There are a nice selection of games based on the Year Zero system as well, such as the Alien and Blade Runner RPGs. I've also seen a number of RPGs with a similar system that isn't actually the official Year Zero Engine itself.

I will say.... I don't know if YZE is based on an older common system or its popularity has led to look-alike systems. Mostly because most of the non-D&D TTRPGs I've done have been custom-made by the GM of said games and thus I don't actually have much experience with published systems beyond D&D.

Another system I like the look of (but have never played... heard good things from friends though) is the Serenity RPG, which uses the Cortex system. It's good for sci-fi... good enough that a friend of mine was involved in a game that was a reskin of the Serenity RPG set up for a Farscape-based setting (because, I'm told, the official Farscape RPG is abysmal). The trait system is really interesting, as you can really personalise your character. Like... does your character have friends in high places? Do they have a strong alcohol tolerance? A lot of money? A military rank? Do they have a special talent? Are they disabled in any way? Have a deadly enemy always chasing them? There's traits for a whole host of things that are worked into the gameplay mechanics.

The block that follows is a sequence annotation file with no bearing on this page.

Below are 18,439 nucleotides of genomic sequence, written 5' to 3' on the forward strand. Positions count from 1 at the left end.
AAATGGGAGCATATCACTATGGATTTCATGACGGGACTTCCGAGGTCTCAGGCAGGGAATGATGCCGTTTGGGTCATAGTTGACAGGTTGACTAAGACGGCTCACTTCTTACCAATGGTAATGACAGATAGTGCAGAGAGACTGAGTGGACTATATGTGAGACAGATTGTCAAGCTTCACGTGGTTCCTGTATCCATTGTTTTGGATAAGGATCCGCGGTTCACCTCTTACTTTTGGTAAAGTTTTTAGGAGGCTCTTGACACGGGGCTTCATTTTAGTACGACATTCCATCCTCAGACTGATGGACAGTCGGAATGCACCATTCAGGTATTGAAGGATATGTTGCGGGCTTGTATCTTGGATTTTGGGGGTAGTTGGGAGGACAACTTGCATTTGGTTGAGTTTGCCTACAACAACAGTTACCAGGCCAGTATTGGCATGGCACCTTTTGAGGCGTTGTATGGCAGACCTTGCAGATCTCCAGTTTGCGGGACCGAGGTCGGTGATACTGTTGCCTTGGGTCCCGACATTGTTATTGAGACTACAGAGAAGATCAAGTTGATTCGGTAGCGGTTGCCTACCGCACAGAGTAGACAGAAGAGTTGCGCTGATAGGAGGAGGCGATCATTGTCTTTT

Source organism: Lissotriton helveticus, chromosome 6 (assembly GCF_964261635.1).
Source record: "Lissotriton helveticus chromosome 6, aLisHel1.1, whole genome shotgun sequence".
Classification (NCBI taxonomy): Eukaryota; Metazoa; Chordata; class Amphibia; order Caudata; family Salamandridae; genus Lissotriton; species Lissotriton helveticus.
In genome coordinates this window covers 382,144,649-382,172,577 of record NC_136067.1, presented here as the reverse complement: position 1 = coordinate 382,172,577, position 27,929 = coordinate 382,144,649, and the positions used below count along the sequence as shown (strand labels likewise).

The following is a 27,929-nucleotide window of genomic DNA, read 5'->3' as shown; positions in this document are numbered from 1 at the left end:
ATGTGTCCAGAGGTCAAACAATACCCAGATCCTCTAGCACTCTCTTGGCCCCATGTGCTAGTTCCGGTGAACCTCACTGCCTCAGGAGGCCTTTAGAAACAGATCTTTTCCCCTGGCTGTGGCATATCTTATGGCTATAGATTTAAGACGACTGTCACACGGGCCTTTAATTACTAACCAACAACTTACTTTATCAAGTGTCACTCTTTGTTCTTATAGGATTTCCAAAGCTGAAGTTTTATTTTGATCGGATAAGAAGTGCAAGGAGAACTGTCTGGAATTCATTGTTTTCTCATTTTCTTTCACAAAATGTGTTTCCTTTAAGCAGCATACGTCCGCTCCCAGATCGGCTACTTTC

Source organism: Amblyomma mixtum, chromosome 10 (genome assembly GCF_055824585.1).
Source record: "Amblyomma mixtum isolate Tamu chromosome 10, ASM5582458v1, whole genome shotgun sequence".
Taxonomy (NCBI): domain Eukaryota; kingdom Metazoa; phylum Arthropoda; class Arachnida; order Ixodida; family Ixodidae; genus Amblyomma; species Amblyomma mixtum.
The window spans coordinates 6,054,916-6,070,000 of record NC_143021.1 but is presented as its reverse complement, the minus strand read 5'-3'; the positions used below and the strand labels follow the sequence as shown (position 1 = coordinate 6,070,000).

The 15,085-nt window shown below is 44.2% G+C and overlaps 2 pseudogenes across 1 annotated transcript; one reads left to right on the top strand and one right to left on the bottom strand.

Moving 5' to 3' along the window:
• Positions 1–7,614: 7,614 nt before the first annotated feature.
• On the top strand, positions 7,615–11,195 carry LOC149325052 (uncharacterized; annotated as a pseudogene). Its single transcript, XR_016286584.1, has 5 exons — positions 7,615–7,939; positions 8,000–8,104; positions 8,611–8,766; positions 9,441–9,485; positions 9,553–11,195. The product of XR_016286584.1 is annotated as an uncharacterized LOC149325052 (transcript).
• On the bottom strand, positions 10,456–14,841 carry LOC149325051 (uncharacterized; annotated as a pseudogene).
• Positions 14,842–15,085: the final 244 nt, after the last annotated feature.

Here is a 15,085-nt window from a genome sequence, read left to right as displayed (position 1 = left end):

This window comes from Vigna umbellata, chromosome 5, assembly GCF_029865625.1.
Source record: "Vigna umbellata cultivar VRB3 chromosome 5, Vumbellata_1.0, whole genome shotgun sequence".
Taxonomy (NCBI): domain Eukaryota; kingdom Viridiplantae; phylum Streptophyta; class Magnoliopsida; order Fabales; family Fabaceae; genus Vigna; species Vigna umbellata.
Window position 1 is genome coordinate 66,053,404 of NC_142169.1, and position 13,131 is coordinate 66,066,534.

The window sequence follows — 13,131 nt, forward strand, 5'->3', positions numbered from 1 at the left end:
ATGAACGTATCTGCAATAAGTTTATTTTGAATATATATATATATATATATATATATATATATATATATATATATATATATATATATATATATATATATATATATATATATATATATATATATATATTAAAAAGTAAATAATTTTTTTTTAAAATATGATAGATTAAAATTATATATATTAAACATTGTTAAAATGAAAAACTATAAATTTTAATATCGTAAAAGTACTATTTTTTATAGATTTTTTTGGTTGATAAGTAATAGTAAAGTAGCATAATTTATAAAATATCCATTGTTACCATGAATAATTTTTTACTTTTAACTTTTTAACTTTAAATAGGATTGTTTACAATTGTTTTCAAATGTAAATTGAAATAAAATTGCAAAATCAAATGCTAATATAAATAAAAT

Honestly, I've kinda always wanted to try out a more RP-focused game system, but never found a group for it. Which is a shame. I love D&D (though I'm not sure I could DM the TT versions of pre-5E D&D... great for video games, but I have trouble as a DM just keeping up with 5E stuff... I can't imagine what would slip by me with more number crunching... as a player though, I'd be totally fine with pre-5E D&D), but at the same time, I also love the idea of more freeform RPs as well. The Serenity one for instance has been on my radar for maybe a decade or so now and I still haven't had a chance to play it. Even the entirely-custom-made RPs I've been involved in were pretty crunchy (though spreadsheets and progams did most of the work... so glad my GM was a computing student with good programming knowledge!). So it would be a good change of pace to what I'm used to. And I also welcome the freedom.
Aardbei wrote:
hello my name is strob airy and i like to throw math rocks